James Blackmon is on the move. He works out for NBA teams. He works out on his own. The former Indiana and Bishop Luers standout sells himself and his potential for an opportunity of a lifetime.
He’s with the Washington Wizards. Wait. He’s at the Sacramento Kings. Wait. Now it’s Orlando. Wait. Here comes Houston.
“June is a crazy month,” he told reporters after the recent Washington workout. “I’m ready.”
With draft day looming next Thursday, Blackmon certainly looks ready. He is 6-4 with a long wingspan and an ability to block out all the negativity, of which there is plenty, but that misses the point, which is that Blackmon is building toward a professional future. It’s why he skipped his final college season.
The feedback he’s gotten from NBA teams doesn’t refute that hope.
“They told me to keep being the guy I am. They were surprised I can also play point guard. I’ve gotten good feedback about that from a lot of teams. I’m trying to show that going forward.”
There’s a video of Blackmon hitting 17 straight NBA three-pointers. Just because it comes from his own workout and not one put on by a NBA team doesn’t diminish the significance.
The guy can shoot. IU coach Archie Miller, who had Blackmon for a month or so in spring workouts, said he’s the best shooter he’s ever worked with.
This is why Blackmon has a chance, not to get drafted, but to some day make a NBA team. Every team, at every level, needs good shooters. There are key times in key games when you have to make a shot, especially from the perimeter.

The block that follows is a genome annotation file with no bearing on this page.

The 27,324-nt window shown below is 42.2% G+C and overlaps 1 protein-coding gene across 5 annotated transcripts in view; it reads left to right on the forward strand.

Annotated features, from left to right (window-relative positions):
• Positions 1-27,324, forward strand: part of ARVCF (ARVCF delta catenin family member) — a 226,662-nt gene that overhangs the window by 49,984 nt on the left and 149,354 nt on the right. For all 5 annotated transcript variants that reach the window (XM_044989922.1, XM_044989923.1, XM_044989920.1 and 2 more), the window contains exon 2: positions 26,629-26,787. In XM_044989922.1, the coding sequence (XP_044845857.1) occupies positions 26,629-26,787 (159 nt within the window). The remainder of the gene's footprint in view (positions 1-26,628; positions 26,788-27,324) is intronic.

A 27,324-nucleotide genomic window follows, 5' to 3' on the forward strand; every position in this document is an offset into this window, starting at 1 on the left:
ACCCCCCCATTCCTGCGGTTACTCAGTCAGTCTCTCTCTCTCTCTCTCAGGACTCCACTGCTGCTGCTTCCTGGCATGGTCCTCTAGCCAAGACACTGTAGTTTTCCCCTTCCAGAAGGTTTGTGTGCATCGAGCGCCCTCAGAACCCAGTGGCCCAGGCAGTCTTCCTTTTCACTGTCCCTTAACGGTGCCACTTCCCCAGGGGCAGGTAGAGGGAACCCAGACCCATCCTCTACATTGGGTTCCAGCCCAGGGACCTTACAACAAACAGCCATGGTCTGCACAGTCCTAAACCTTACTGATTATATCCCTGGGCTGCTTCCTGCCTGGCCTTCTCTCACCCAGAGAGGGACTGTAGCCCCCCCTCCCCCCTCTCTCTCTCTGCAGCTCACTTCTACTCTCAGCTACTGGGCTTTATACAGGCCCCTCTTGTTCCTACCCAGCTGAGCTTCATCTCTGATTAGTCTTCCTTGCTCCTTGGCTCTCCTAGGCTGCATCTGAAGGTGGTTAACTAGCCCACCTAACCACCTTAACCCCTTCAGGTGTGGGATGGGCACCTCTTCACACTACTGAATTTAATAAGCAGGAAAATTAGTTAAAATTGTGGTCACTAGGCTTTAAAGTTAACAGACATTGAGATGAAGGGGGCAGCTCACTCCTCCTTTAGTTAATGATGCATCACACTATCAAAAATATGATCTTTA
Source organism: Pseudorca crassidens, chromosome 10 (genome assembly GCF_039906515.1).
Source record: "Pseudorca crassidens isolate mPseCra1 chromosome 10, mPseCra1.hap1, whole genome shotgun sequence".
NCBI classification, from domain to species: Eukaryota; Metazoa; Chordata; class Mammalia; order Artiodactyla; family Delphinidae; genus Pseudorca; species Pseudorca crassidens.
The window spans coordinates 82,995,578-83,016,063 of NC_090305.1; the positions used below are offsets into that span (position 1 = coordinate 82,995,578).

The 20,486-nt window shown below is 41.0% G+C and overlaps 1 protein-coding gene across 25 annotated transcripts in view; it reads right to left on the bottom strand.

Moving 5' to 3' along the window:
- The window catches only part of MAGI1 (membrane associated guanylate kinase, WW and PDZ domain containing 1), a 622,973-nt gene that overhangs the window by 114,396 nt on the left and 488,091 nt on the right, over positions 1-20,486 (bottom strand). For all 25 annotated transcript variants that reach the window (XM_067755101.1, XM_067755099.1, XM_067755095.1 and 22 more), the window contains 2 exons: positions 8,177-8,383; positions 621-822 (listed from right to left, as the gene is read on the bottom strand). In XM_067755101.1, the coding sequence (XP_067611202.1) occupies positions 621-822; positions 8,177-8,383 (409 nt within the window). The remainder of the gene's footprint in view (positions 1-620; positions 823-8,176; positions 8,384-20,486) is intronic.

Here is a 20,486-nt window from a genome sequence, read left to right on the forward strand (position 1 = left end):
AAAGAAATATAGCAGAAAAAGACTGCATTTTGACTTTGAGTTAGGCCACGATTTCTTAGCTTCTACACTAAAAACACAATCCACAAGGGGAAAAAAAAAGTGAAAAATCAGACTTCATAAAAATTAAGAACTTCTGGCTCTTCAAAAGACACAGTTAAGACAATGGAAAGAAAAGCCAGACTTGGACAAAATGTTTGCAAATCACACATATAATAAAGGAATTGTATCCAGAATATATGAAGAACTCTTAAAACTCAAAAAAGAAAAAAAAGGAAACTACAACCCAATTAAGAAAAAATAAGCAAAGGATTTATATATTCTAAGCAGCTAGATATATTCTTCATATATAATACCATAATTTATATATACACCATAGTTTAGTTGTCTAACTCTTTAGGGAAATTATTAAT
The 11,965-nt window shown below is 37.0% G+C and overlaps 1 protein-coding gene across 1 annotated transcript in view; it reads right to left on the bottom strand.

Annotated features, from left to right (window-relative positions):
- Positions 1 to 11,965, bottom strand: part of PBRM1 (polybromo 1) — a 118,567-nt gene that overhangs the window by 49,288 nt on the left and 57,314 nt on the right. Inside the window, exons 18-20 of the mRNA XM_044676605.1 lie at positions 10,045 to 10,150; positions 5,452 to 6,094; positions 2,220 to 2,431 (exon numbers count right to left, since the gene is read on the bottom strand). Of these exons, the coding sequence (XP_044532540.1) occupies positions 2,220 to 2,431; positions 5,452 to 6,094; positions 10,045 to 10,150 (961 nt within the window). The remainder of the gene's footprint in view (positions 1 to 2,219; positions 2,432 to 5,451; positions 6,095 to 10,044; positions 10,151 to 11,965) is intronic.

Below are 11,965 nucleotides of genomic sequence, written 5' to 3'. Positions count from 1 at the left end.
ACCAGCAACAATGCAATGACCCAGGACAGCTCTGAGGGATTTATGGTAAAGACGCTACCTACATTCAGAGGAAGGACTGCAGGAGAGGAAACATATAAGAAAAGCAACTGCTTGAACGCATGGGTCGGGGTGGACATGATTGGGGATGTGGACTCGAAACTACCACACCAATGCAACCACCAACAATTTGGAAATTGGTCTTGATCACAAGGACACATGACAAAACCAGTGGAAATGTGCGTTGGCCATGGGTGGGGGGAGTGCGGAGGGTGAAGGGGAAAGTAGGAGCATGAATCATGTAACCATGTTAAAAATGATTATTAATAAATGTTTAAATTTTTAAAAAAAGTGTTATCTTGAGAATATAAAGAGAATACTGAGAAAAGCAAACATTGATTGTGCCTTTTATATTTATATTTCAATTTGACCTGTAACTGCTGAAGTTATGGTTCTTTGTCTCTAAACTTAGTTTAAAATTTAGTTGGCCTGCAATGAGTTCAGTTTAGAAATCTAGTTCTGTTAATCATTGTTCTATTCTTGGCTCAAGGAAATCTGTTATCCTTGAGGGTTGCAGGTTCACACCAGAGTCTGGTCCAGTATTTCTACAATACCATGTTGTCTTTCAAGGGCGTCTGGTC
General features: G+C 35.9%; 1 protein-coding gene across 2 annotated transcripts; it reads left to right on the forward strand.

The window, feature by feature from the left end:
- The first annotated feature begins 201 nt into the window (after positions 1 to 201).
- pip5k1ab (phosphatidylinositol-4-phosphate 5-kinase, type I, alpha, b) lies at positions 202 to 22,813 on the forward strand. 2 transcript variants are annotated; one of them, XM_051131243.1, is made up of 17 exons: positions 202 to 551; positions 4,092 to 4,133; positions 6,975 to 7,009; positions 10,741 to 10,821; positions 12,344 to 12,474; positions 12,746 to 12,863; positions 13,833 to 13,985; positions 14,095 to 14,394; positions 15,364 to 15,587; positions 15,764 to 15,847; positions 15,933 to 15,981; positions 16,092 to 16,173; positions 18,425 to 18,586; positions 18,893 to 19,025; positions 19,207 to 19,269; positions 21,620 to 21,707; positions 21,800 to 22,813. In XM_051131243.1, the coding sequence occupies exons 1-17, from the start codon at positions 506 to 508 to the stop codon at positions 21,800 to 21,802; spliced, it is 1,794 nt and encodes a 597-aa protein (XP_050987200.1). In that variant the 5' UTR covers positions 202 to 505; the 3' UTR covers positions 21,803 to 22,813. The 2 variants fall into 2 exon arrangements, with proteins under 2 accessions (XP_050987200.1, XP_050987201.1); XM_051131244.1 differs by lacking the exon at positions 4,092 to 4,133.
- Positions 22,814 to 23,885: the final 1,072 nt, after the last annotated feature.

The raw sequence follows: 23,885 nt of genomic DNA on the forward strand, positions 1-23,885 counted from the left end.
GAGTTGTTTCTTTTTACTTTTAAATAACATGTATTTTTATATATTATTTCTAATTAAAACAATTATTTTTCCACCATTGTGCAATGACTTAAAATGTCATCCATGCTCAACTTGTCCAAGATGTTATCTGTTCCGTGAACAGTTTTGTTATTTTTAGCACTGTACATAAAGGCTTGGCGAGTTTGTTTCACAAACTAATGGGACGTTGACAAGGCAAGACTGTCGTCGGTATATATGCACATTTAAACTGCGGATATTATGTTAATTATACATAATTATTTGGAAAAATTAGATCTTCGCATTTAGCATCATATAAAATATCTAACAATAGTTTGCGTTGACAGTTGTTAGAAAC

“The way the league is now,” Blackmon said, “the league needs shooters.”
The league also needs defensive stoppers and history suggests that’s not Blackmon. He isn’t exceptionally quick or athletic, but the biggest problem that surfaced during his three Indiana seasons was inconsistent effort and focus.
Blackmon has tried to use team workouts to prove that problem is solved.
“I’m trying to show that with my defensive ability, with my wingspan, I can guard different positions. Also showing that I can play multiple positions. I can be a ballhandler, as well. I didn’t show it that much in college because I played the 2 (shooting guard) a lot.
“They told me to keep working on interchangeable positions.”
NBA Draft experts are not kind to Blackmon. They see zero chance he will get drafted. It’s not even close.
NBADraft.net and Sports Illustrated don’t list Blackmon in their draft ratings. Draft Express has Blackmon at No. 83. ESPN has him at No. 90.
Sixty players will be drafted over two rounds.
In other words, Blackmon will likely sign with a team as a free agent and play in the NBA’s summer league. If he’s impressive enough, he’ll be invited to a fall camp. If he does well enough there, he’ll make a team’s roster.
Former Hoosiers Troy Williams and Yogi Ferrell did that last year, although Ferrell had to play in the NBA’s D-League for a while before signing with Dallas. Williams is with Houston.
If that doesn’t work out, Blackmon will either play in the D-League or play overseas. He’ll make more money overseas, but his chances of getting to the NBA are more limited.
Former IU teammates OG Anunoby and Thomas Bryant also gave up college eligibility to enter the draft.
Anunoby has the best chance at getting drafted. ESPN, Draft Express and Sports Illustrated have him going in the top 14. NBADraft.net lists him at No. 39, which would be the second round.
The 6-8 Anunoby is recovering from last season’s knee surgery. At IU he showed potential as a defensive stopper as well as a versatile scorer.
As for the 6-11 Bryant, he projects as a late second-round pick. He’ll likely have worked out with 10 teams by next week.
He told reporters after a recent workout in Portland he’s enjoying the process.
“It can get tiring, but you’ve got to love it. I wouldn’t trade this for anything. It’s a dream.”
Bryant said he’s trying to show teams his offensive and defensive versatility.
“I feel I can bring a lot to an NBA team.”
Former Homestead and Purdue standout Caleb Swanigan, who passed on his final two college seasons to stay in the draft, also was at the Portland workout with Bryant.
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